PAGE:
Siena (and most places) sets a limit to how large a file you can send via e-mail. This makes sense: large file attachments take up a lot of space on a server. Most mail messages are only a few kilobites; thus a 1 Meg attachment uses up the space of hundreds of regular e-mail messages.
So how do you send a large file? Well, the techie answer is that e-mail isn't designed for file transfers and you should just put the file up on an FTP site and have people download it from there.
Not very helpful; most people don't even know what that means. Luckily there's a simple solution (actually, there are several, but this is the site I use): Mailbigfile.com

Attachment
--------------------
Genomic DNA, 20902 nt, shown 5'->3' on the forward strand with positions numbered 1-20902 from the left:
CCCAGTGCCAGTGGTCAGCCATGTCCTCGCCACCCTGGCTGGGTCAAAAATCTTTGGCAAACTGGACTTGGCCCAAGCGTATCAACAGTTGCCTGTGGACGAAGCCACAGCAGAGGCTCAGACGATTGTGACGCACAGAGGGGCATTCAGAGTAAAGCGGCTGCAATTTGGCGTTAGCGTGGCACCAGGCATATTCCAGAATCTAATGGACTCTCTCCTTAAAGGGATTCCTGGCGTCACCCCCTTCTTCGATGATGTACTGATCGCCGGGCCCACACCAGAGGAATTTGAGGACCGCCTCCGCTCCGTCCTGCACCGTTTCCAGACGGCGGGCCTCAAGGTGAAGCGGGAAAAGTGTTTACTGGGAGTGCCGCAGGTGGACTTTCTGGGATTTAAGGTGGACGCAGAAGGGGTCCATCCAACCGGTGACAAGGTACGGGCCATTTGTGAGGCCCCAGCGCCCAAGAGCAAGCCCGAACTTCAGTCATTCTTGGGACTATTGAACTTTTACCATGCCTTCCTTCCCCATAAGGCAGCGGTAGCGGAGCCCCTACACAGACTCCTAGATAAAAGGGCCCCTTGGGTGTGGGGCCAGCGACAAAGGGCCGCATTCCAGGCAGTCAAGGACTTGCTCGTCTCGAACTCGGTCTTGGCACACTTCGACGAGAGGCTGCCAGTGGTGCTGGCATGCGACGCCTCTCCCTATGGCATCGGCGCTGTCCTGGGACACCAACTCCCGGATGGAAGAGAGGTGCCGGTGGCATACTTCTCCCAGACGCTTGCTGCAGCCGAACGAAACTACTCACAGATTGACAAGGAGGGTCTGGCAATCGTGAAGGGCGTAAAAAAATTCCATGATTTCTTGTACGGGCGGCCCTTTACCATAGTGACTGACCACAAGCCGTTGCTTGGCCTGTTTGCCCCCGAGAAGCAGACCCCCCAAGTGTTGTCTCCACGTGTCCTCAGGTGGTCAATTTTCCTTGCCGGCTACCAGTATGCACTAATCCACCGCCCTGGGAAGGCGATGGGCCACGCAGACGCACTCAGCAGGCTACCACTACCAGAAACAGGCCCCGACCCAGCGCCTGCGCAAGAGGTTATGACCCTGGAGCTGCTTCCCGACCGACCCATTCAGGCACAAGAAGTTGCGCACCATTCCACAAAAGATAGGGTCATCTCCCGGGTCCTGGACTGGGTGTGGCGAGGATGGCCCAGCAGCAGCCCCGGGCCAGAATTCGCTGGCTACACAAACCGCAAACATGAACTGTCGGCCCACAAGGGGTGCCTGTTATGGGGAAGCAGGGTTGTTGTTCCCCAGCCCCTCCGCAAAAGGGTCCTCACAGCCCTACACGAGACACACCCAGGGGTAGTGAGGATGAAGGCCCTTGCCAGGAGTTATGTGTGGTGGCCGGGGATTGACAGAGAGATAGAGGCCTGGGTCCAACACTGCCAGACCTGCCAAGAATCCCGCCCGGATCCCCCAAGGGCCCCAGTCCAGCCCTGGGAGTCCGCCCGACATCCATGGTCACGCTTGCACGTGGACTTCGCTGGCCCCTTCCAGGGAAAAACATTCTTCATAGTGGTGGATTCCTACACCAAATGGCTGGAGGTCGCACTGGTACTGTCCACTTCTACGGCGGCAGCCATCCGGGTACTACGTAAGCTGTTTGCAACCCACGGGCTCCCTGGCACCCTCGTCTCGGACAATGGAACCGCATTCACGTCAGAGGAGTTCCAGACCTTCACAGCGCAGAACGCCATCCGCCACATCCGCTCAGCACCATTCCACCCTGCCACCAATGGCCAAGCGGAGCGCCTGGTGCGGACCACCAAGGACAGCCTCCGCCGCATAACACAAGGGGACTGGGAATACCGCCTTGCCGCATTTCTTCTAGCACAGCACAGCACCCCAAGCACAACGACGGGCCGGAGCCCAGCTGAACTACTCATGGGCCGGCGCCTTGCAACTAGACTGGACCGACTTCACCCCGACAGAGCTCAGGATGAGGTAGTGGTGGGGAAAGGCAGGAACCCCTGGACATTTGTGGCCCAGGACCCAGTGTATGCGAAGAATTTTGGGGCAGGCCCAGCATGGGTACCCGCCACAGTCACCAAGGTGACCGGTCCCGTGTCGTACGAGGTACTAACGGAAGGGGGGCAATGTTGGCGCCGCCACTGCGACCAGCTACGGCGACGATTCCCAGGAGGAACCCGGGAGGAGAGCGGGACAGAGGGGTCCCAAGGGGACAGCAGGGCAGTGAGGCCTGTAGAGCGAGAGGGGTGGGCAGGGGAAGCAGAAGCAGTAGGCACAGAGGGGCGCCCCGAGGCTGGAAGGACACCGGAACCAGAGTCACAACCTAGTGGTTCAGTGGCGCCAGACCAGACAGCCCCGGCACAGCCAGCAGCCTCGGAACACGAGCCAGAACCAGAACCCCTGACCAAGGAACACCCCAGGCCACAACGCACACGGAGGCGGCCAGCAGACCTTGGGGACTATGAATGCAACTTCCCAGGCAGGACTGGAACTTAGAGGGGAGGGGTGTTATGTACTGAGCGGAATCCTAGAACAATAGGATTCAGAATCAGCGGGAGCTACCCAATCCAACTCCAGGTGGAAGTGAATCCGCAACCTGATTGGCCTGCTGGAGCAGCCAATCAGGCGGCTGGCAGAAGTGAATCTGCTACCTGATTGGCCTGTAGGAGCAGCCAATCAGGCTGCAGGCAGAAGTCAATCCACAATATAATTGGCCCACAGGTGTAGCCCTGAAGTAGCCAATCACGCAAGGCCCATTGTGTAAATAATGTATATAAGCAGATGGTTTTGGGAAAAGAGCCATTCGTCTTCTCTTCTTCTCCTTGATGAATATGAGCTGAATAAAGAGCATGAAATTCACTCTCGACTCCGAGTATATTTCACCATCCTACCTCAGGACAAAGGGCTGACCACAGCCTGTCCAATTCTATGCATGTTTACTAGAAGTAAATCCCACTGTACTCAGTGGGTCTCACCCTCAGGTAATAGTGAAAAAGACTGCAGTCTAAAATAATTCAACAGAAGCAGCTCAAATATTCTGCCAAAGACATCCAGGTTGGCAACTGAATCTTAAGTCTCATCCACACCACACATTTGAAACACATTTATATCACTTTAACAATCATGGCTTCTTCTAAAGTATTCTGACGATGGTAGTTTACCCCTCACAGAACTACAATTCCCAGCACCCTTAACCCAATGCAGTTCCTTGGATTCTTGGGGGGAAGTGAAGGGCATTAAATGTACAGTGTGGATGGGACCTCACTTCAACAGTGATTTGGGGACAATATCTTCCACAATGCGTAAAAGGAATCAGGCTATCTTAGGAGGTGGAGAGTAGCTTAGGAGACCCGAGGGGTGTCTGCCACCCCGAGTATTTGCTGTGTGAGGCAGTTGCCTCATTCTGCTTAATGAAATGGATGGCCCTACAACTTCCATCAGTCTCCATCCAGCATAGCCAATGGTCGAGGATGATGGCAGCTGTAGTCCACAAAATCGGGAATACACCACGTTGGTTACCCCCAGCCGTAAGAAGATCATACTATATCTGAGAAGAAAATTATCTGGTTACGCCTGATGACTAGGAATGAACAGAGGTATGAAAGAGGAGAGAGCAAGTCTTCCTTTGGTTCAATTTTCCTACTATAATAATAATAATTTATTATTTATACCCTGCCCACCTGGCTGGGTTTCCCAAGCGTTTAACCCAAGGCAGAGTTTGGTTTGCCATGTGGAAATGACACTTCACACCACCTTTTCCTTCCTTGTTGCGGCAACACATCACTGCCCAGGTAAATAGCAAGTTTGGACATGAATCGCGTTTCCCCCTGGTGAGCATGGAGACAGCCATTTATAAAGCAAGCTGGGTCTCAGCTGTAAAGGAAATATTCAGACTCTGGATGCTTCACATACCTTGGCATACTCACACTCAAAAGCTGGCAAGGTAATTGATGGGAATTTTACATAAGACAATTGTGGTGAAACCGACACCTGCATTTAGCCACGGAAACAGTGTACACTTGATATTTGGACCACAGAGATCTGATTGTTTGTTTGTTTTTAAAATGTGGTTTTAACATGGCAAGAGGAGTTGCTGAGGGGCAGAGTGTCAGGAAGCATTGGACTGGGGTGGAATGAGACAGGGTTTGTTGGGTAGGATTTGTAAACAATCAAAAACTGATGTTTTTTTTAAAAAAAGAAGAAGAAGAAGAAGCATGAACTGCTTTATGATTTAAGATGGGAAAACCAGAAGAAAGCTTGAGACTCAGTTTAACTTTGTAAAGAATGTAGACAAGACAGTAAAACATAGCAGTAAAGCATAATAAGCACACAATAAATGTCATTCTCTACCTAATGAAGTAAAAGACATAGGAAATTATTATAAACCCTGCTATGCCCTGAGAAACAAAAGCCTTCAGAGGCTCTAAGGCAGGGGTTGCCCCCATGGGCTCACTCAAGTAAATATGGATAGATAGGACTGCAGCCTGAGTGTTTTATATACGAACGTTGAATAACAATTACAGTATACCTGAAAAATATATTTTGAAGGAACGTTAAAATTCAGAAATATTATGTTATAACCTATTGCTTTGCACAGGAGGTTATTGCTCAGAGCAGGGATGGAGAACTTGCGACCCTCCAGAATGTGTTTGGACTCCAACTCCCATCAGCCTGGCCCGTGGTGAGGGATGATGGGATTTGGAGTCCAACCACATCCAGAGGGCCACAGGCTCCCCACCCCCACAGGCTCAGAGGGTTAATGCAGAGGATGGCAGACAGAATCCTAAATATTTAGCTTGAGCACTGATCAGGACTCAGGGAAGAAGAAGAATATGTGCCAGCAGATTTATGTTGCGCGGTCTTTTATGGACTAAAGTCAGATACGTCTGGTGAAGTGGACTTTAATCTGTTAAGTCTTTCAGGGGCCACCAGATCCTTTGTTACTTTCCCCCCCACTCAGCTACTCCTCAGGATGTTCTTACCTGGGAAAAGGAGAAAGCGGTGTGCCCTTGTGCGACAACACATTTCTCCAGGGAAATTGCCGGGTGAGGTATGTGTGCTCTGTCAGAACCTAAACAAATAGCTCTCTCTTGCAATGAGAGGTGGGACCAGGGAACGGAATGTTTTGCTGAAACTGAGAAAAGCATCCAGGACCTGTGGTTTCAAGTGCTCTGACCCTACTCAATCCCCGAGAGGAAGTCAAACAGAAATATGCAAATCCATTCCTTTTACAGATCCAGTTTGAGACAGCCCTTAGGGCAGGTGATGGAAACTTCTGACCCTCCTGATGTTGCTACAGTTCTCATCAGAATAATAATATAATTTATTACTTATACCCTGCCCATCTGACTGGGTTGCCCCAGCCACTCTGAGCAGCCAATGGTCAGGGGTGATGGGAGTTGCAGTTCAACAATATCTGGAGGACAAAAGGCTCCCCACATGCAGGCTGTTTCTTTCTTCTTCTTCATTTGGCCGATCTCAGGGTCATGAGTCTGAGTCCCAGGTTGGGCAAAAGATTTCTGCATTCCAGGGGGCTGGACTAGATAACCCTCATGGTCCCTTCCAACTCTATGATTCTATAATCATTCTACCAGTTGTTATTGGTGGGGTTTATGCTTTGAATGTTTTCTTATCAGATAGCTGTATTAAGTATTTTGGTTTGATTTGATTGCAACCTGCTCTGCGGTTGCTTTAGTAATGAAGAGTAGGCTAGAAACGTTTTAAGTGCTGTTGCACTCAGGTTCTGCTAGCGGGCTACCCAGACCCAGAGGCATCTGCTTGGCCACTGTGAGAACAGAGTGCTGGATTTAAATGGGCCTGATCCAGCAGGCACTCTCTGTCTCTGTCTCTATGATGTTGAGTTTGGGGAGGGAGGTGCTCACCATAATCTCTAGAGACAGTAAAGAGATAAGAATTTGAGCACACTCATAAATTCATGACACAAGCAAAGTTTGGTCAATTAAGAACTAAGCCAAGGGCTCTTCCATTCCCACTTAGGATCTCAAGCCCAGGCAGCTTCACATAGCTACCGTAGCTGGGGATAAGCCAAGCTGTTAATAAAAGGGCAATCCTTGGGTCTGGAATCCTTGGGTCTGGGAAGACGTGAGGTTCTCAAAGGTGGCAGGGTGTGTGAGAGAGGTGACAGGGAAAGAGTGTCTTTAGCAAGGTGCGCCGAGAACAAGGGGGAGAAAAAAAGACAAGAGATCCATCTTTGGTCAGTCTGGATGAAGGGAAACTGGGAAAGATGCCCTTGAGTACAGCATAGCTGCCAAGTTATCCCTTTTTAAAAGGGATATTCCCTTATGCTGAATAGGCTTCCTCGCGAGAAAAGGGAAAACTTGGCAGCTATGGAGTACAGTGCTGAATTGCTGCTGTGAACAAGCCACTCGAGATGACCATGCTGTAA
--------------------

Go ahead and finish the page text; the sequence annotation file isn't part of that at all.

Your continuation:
It works fairly simply: Go to the site, enter the e-mail address off the recipient, your e-mail address, and any message and then upload the file (up to 100 Meg). An e-mail will be sent with a link that will allow the recipient to download the file. It will be available for a week, then be deleted.
I've found this to be a very useful tool to get around attachment restrictions.